To begin, we have to decide what the primary goods are. What is the thing we want, whatsoever else we might want. We can take for granted Rawls list (freedom of expression, etc), since we are scoping things down to our sustainable open source community. In its place, a reasonable statement of the primary good we want is:
We want the software to exist, to solve our problem, to continue to improve, and to be available for our use.
Since our primary good is software, it has the unique property of being infinite in amount. If we want more of it, we can simply… create more of it. This definition ensures we will not trade away our ability to be sustainable.
Now we need to apply the equal liberty principle. What are the rights we won’t trade?
It turns out that the Four Freedoms set forth by Richard Stallman (RMS) are a perfect fit here. (I suspect not by accident - I put the odds that RMS didn’t read Rawls in 1983 at slim to none.) They are:
By adopting the four freedoms as our foundational rights, we guarantee our community’s basic liberty. Regardless of our position in the community, we will always have access to our primary good. Anything less than the four freedoms and we could easily be in a position where we are locked out of the community. Where our basic desire goes unfulfilled. By agreeing to never trade away our four freedoms, we fulfill the equal liberty principle.
This implies that, to be sustainable open source community:
This could be a ‘copyleft’ license like the GNU General Public License (GPL), or a ‘non-copyleft’ license such as the Apache License. The specific license doesn’t matter - only that it upholds the four freedoms.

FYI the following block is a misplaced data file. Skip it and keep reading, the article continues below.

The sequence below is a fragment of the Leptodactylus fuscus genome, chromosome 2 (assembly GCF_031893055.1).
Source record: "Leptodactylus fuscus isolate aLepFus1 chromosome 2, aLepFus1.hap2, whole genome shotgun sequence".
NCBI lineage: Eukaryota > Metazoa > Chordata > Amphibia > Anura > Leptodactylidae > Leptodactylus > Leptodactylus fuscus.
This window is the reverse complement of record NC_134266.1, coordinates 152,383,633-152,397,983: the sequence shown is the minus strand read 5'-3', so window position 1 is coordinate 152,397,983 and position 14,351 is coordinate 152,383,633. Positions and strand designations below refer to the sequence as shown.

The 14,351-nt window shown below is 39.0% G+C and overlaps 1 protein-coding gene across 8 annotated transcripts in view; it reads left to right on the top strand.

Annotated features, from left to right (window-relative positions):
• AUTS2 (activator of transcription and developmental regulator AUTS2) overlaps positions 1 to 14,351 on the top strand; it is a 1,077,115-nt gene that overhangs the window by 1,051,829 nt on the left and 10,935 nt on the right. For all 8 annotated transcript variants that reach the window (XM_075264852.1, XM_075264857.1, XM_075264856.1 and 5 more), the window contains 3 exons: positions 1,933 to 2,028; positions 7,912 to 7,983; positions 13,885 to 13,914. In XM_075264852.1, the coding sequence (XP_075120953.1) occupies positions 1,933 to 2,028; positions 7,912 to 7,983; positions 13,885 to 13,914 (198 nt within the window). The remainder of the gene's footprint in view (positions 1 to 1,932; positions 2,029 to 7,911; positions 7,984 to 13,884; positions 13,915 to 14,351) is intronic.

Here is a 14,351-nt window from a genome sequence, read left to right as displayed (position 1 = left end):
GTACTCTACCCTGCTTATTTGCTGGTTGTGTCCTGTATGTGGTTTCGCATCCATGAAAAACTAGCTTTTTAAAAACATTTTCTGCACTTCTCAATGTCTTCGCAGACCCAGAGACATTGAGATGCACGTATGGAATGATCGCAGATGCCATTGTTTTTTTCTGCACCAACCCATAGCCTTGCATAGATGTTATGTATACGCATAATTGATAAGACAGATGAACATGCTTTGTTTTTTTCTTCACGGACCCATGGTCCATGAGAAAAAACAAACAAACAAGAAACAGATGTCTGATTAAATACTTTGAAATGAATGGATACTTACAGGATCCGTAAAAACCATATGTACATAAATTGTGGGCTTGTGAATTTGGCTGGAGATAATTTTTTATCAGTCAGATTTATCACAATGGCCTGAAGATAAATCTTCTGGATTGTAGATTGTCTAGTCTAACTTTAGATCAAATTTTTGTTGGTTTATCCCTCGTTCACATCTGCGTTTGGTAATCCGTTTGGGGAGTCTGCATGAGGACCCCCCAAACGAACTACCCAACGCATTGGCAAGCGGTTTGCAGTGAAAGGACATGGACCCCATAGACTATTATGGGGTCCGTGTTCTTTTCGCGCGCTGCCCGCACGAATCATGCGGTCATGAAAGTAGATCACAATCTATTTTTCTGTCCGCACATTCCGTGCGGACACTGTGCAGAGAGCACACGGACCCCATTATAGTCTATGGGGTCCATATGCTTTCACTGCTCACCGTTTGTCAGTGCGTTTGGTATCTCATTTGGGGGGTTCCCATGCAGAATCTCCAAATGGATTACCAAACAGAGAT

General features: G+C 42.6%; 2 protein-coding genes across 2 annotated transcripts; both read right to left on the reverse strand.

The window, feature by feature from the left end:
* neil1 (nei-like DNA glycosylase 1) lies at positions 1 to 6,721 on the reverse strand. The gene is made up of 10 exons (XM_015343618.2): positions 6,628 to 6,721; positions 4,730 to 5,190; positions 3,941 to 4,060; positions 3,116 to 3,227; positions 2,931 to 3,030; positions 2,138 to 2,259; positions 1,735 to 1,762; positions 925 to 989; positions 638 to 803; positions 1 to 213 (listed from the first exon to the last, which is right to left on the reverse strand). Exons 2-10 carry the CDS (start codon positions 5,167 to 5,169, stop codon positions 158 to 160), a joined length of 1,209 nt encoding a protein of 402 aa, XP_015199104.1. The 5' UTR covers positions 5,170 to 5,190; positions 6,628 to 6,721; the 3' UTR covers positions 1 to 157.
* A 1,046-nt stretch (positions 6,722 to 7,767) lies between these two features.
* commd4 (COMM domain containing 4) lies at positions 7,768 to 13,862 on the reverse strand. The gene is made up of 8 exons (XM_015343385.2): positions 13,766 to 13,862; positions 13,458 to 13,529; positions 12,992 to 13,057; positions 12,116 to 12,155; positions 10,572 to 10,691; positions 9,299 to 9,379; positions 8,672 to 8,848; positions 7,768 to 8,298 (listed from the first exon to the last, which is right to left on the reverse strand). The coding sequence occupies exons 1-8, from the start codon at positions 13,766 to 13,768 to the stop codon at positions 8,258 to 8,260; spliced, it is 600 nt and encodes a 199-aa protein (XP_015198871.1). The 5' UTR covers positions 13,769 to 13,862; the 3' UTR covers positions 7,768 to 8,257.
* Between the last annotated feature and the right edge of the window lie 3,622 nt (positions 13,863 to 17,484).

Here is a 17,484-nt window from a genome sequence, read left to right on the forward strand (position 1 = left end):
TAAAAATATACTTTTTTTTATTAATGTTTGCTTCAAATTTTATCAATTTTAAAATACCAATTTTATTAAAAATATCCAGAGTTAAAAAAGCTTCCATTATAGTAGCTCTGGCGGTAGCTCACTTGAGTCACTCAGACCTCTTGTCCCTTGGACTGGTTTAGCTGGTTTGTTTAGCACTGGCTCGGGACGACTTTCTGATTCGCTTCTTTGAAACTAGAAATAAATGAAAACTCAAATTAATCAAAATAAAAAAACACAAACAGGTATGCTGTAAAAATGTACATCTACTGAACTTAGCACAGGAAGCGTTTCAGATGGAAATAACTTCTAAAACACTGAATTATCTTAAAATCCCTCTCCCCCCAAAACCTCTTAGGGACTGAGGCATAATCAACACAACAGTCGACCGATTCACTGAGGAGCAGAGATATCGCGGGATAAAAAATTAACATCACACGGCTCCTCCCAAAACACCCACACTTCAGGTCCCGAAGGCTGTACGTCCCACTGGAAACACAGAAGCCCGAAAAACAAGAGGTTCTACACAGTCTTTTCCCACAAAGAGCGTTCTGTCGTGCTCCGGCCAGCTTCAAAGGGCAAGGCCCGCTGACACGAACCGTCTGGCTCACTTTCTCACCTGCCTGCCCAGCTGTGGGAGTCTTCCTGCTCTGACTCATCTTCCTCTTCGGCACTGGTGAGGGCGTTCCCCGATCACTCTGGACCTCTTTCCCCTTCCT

This is, of course, not quite enough. We want more than just basic liberty in our lives - the “whatsoever else we might want” part of Rawls conception of the good. We want prestige, we want influence, we want money, we want friendship - the list is long. Simply having the software isn’t worth much if we can’t ensure a long life together as a community. It may give us liberty, but it won’t give us fraternity.
Once we start injecting the other things we want into our community, we are going to cause inequality. We need to ensure that those inequalities meet fair equality of opportunity and the difference principle. To do that, we need to have a better understanding of what the positions are we might occupy in our community. What are the different outcomes of the dice roll that determines our fate?
This conception of community is an expansive one - it includes not only software developers, but anyone who has a stake in our community. How can we exclude the contributors who don’t write software? The venture capitalists who bring massive amounts of money to the table? All these are different aspects of the work involved in supporting the creation, evolution, use and extension of the software. We have to include them all, and as we discover new ones, include them as well. If we do not, we can’t be sure we’re evaluating our rules against a realistic field.